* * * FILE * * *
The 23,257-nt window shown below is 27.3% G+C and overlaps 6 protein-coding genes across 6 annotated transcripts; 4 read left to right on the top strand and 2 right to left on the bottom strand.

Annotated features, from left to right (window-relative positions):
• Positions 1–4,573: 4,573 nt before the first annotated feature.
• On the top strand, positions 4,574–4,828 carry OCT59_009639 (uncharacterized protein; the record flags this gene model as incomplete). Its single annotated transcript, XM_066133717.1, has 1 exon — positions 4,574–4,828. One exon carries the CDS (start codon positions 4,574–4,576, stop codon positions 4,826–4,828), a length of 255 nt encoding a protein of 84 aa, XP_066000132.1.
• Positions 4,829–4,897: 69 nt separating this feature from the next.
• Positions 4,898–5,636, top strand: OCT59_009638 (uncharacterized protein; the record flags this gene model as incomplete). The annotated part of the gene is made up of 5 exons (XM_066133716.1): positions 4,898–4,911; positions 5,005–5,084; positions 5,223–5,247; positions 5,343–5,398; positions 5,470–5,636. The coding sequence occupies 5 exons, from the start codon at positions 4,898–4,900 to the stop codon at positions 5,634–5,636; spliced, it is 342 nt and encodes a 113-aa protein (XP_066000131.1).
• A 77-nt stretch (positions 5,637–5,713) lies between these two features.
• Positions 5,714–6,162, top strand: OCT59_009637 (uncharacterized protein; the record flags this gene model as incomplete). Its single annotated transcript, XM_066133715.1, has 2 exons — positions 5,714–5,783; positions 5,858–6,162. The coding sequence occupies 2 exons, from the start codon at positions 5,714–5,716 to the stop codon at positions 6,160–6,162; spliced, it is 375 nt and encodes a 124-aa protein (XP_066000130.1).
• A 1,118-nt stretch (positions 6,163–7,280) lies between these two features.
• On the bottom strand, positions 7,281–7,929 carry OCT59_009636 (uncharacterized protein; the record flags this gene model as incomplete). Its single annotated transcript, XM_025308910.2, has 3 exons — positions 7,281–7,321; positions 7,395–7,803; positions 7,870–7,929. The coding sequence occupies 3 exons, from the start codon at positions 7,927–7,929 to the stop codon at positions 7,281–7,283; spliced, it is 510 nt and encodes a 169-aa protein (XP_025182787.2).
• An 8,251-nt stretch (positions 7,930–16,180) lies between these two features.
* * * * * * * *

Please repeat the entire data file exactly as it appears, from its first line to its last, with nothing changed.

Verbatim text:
The 23,257-nt window shown below is 27.3% G+C and overlaps 6 protein-coding genes across 6 annotated transcripts; 4 read left to right on the top strand and 2 right to left on the bottom strand.

Annotated features, from left to right (window-relative positions):
• Positions 1–4,573: 4,573 nt before the first annotated feature.
• On the top strand, positions 4,574–4,828 carry OCT59_009639 (uncharacterized protein; the record flags this gene model as incomplete). Its single annotated transcript, XM_066133717.1, has 1 exon — positions 4,574–4,828. One exon carries the CDS (start codon positions 4,574–4,576, stop codon positions 4,826–4,828), a length of 255 nt encoding a protein of 84 aa, XP_066000132.1.
• Positions 4,829–4,897: 69 nt separating this feature from the next.
• Positions 4,898–5,636, top strand: OCT59_009638 (uncharacterized protein; the record flags this gene model as incomplete). The annotated part of the gene is made up of 5 exons (XM_066133716.1): positions 4,898–4,911; positions 5,005–5,084; positions 5,223–5,247; positions 5,343–5,398; positions 5,470–5,636. The coding sequence occupies 5 exons, from the start codon at positions 4,898–4,900 to the stop codon at positions 5,634–5,636; spliced, it is 342 nt and encodes a 113-aa protein (XP_066000131.1).
• A 77-nt stretch (positions 5,637–5,713) lies between these two features.
• Positions 5,714–6,162, top strand: OCT59_009637 (uncharacterized protein; the record flags this gene model as incomplete). Its single annotated transcript, XM_066133715.1, has 2 exons — positions 5,714–5,783; positions 5,858–6,162. The coding sequence occupies 2 exons, from the start codon at positions 5,714–5,716 to the stop codon at positions 6,160–6,162; spliced, it is 375 nt and encodes a 124-aa protein (XP_066000130.1).
• A 1,118-nt stretch (positions 6,163–7,280) lies between these two features.
• On the bottom strand, positions 7,281–7,929 carry OCT59_009636 (uncharacterized protein; the record flags this gene model as incomplete). Its single annotated transcript, XM_025308910.2, has 3 exons — positions 7,281–7,321; positions 7,395–7,803; positions 7,870–7,929. The coding sequence occupies 3 exons, from the start codon at positions 7,927–7,929 to the stop codon at positions 7,281–7,283; spliced, it is 510 nt and encodes a 169-aa protein (XP_025182787.2).
• An 8,251-nt stretch (positions 7,930–16,180) lies between these two features.